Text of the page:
Cryogenic power systems based on the R&D in this SBIR would find use in at least three other major markets. The most immediate and obvious customers will be the military and defense industries. The Navy's all-electric ship program would benefit most from this work, especially if superconducting motors and generators, which provide a cryogenic platform, are deployed. The next-largest package to be reduced in a ship is the power control electronics. Combining these technologies can provide a significant reduction in size and weight at greatly improved efficiency. A second market is the industrial power/utility market. Projects involving superconducting power transmission and distribution, including superconducting wind turbine generators, are perfect candidates for helping to commercialize this technology. The third market is the medical industry, in particular Magnetic Resonance Imaging, or MRI. The technology developed in this SBIR will enhance current MRI power supplies for gradients, pulsed fields, and RF transmission.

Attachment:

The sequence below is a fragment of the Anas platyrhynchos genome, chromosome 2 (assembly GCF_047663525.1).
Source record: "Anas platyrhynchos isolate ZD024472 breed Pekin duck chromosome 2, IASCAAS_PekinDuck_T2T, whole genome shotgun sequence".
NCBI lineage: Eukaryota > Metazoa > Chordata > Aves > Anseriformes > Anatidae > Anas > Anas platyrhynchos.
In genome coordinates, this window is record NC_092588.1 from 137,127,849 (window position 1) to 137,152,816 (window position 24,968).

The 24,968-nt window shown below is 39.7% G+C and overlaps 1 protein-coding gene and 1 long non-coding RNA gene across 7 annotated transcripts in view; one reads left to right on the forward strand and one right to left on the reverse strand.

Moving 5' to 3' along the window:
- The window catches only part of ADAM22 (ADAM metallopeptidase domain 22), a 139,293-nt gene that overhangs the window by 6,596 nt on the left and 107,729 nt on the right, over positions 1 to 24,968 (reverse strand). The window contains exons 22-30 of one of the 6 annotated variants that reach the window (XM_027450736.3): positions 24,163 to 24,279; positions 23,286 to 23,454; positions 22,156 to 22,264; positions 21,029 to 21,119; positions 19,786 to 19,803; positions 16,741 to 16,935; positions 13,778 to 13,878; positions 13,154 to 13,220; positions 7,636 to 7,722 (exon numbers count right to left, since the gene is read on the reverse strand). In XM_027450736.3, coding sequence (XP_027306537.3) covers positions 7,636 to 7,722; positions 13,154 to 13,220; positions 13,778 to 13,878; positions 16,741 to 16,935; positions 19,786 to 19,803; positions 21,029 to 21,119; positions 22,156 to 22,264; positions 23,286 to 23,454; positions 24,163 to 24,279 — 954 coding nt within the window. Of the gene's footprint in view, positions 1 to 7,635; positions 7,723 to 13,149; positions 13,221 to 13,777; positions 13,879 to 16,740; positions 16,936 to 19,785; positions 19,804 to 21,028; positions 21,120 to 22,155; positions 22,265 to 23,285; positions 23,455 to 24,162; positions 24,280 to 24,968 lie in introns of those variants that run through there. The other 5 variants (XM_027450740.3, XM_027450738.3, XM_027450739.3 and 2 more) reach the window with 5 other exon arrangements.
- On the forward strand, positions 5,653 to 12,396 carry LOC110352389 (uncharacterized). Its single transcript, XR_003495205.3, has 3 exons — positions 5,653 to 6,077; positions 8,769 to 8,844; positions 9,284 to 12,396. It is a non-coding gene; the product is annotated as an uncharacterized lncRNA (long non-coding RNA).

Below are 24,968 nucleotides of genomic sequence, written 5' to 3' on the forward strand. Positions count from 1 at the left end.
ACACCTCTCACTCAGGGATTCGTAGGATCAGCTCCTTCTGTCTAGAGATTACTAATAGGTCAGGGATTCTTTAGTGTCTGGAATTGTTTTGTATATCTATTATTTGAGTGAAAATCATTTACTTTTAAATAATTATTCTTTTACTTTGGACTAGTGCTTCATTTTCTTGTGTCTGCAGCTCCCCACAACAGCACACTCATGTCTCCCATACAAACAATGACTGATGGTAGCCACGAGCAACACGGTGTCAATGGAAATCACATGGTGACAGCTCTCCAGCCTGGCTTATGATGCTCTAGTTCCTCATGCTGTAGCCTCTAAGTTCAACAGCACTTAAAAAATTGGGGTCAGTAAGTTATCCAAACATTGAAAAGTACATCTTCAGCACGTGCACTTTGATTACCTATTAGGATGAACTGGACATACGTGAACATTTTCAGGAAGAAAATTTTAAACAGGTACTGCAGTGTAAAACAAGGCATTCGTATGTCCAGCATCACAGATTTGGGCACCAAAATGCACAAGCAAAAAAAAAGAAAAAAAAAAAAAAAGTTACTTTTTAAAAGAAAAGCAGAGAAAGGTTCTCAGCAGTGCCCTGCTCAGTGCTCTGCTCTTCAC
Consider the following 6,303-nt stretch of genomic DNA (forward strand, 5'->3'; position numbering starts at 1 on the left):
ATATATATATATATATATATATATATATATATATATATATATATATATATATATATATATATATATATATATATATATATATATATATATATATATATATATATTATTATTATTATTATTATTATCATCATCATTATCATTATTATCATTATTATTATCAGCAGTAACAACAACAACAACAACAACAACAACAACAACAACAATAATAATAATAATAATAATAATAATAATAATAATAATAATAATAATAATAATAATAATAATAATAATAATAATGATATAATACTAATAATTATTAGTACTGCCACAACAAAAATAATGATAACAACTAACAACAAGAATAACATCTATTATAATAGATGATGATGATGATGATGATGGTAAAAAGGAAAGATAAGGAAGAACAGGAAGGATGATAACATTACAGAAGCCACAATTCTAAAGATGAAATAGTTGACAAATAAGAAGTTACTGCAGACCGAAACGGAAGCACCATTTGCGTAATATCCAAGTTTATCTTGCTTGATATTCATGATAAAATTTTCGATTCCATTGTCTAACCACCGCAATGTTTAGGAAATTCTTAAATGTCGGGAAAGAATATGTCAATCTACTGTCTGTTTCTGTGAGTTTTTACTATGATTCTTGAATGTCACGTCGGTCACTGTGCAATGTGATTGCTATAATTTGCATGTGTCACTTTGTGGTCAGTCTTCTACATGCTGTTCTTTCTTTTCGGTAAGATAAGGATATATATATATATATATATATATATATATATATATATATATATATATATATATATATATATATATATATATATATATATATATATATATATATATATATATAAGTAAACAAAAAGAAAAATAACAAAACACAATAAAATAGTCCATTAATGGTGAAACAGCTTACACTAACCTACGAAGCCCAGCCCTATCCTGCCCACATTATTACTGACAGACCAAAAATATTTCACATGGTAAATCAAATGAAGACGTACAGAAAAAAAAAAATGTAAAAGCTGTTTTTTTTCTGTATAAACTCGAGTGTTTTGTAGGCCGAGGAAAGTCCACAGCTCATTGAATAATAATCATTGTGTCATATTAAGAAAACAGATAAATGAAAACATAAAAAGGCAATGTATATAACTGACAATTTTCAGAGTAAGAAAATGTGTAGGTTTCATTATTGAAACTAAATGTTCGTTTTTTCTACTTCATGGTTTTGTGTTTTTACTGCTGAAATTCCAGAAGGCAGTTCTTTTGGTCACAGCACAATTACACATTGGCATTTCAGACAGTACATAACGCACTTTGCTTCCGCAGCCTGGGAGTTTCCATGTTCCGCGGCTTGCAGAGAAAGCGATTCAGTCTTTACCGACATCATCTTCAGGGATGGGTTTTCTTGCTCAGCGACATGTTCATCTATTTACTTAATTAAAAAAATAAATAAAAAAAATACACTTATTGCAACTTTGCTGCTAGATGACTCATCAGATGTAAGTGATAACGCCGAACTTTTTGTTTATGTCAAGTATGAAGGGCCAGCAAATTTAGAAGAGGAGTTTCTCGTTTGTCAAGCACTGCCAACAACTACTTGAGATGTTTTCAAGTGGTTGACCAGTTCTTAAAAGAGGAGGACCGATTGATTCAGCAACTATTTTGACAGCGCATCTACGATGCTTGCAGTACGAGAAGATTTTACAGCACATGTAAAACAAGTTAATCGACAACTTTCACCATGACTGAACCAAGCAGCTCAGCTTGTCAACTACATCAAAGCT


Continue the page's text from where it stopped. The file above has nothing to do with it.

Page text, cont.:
Apart from superconducting turboelectric drive systems, cryogenic power conversion, or CryoPower, is a natural fit for a great many NASA applications. These include lunar and Mars missions as well as interplanetary and deep-space missions. In short, this technology is useful wherever small size, low weight, and high efficiency are required. In addition, space applications are perhaps the only ones where the natural environment is often cryogenic. The temperature in orbit of Saturn and Titan is around 90 K, and those reached on Uranus, Neptune, Triton, or Pluto are all between 38 and 60 K. The black-body equilibrium temperature in interstellar space is less than 40 K. Currently, space missions often require heaters to bring the temperature of electronics to about 300 K. Many of MTECH's systems and components not only perform their best in such environments, but are also capable of withstanding much wider temperature ranges.